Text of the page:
Accreditation agency not on board with Wake

WAKE COUNTY AdvancED says it will not accept the latest terms offered by Wake County school leaders for the agency's review.

The agency has launched an investigation into the board's decisions and policy changes after complaints from the community.

On Thursday, board attorneys sent AdvancED a letter outlining several conditions that needed to be met in order for board members and staff to cooperate with AdvancED's investigation. In the letter, the board said anything less than a positive response would force them to re-consider its relationship with the agency.

AdvancED sent a letter Friday afternoon in response to the school board majority's demands, saying it will "respectfully decline" conditions like advising board members in advance of what will be asked during the review and allowing school board members to have attorneys at their side for interviews by the agency.

The president of AdvancED has said he is deeply concerned about the board's reaction to the investigation and has encouraged the board to consider withdrawing its accreditation unless it cooperates.

The issue will affect mostly college-bound high school students and their ability to get into some universities that require accreditation.

And the CEO of AdvancED, which accredits 27,000 institutions worldwide, says he has never seen a school board as uncooperative as Wake's and it's suspicious.

"If everything is fine and they believe the school system's operating effectively, then why the hesitation," Dr. Mark Elgart said.

Incoming Wake County Superintendent Tony Tata said at the Raleigh Chamber of Commerce reception for him Firday night that he encourages those involved in the accreditation issue to put students first.

"We need to sometimes hang our egos at the door and you can expect for me to do that every time," Tata said. "This is a big deal and we need to make sure we get it right for the kids."

Tata says he hopes both sides will agree to work together and think about those college-bound high school students whose ability to get into some universities would be jeopardized.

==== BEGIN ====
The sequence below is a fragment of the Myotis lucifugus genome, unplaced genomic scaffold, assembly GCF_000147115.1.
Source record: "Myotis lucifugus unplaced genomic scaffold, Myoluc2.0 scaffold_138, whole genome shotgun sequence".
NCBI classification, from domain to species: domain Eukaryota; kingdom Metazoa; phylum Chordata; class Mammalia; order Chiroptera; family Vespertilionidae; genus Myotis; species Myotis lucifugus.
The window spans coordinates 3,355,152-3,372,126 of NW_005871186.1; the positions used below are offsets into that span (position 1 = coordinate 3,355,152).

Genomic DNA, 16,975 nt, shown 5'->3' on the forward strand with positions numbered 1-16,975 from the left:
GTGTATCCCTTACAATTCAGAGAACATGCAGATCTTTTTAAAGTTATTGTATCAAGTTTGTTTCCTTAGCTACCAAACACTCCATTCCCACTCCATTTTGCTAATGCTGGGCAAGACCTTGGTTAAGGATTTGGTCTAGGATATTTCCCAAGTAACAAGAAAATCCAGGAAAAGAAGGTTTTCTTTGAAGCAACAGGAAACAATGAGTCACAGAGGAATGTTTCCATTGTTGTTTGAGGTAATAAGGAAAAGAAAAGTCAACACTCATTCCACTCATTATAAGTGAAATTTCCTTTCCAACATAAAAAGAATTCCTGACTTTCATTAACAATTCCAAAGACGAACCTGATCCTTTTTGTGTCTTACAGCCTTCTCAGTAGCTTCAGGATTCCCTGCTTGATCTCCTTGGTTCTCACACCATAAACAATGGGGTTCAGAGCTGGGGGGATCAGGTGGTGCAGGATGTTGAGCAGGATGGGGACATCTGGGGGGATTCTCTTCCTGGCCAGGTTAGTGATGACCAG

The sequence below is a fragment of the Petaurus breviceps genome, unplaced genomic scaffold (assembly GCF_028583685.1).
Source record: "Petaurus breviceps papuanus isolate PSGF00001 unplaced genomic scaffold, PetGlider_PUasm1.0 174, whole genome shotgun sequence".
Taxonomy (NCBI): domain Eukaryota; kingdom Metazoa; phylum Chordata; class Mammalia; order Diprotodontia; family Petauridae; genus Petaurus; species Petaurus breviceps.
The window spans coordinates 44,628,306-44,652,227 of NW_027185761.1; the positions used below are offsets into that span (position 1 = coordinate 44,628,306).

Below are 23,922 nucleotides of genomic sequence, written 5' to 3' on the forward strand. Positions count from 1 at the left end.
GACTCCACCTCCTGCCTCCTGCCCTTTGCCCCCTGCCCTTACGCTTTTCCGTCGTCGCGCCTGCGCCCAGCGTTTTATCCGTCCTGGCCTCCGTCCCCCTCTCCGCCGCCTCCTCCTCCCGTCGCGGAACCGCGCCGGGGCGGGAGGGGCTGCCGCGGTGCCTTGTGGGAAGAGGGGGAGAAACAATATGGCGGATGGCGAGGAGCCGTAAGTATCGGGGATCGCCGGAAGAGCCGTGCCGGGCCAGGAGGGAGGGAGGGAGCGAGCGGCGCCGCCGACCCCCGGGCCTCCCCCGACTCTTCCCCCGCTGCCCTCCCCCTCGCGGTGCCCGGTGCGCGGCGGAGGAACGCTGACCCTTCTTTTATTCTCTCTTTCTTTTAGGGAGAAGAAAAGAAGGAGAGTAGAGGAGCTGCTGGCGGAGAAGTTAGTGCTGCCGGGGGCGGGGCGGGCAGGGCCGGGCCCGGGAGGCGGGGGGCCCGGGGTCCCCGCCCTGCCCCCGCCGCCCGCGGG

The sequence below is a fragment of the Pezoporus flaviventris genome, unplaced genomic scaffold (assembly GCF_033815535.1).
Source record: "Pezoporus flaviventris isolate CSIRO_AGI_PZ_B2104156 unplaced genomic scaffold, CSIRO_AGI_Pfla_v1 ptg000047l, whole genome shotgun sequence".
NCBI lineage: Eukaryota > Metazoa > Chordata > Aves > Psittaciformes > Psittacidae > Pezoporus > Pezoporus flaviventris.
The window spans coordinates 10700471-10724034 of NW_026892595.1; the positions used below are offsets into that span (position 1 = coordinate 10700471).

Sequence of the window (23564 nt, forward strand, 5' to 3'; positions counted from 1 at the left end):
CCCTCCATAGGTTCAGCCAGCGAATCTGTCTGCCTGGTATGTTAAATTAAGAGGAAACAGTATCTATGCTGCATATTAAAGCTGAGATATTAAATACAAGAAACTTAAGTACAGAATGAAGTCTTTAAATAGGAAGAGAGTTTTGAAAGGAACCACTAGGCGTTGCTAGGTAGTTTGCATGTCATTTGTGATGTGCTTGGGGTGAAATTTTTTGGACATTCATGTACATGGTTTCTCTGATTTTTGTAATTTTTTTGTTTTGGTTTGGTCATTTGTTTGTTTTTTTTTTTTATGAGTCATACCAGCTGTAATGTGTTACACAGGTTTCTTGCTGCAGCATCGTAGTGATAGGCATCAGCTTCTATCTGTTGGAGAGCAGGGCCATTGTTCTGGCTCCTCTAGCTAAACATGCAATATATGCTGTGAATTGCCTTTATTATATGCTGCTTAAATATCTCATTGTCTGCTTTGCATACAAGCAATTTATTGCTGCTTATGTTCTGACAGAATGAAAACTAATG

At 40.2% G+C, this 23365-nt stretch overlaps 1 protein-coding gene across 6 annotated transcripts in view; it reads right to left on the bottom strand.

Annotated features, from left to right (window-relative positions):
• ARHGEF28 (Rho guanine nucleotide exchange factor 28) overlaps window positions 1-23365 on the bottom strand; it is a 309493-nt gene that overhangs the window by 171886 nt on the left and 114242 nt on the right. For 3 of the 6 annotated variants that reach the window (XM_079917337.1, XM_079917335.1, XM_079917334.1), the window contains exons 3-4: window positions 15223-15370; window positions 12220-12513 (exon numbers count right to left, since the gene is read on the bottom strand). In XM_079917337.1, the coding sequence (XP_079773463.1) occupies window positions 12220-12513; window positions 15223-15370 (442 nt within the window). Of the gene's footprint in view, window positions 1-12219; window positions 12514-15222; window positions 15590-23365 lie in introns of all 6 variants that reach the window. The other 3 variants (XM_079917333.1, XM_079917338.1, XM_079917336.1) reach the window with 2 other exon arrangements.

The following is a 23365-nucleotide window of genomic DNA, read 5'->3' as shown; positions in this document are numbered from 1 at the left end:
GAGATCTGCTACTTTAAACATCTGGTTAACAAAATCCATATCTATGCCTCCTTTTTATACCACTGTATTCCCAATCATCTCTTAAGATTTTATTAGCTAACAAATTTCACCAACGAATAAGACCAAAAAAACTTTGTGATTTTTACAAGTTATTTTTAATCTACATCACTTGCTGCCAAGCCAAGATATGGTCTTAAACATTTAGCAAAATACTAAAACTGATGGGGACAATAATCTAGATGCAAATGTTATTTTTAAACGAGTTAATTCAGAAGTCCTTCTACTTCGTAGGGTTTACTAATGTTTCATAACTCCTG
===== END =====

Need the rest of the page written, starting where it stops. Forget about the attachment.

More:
"These seniors and juniors that are graduating and preparing to graduate and their hopes and dreams are hanging on moving out in the right direction with accredited diplomas, I pray that we are keeping them first and foremost in our minds," Tata said.

Click here to watch Tata's speech at the reception

On his way into the reception, the school board chairman said he was disappointed with AdvancED's response.

"I was hopeful that AdvancED would go along with our request," Wake School Board Chairman Ron Margiotta said.

But some board members say they will meet with AdvancED with no conditions.

"I don't have anything to hide," Wake School Board Member Kevin Hill said. "I don't believe anybody does. I don't mean to insinuate that. But I'd be very comfortable sitting with them without an attorney."

"We will meet with those members of the board who will abide by our policies and procedures and if others choose not to we'll proceed with the review with our without the board's support," Elgart said.

He says AdvancED will come to town in mid-February to begin its review. That means the Wake County School Board will have to make a quick decision on what to do next.

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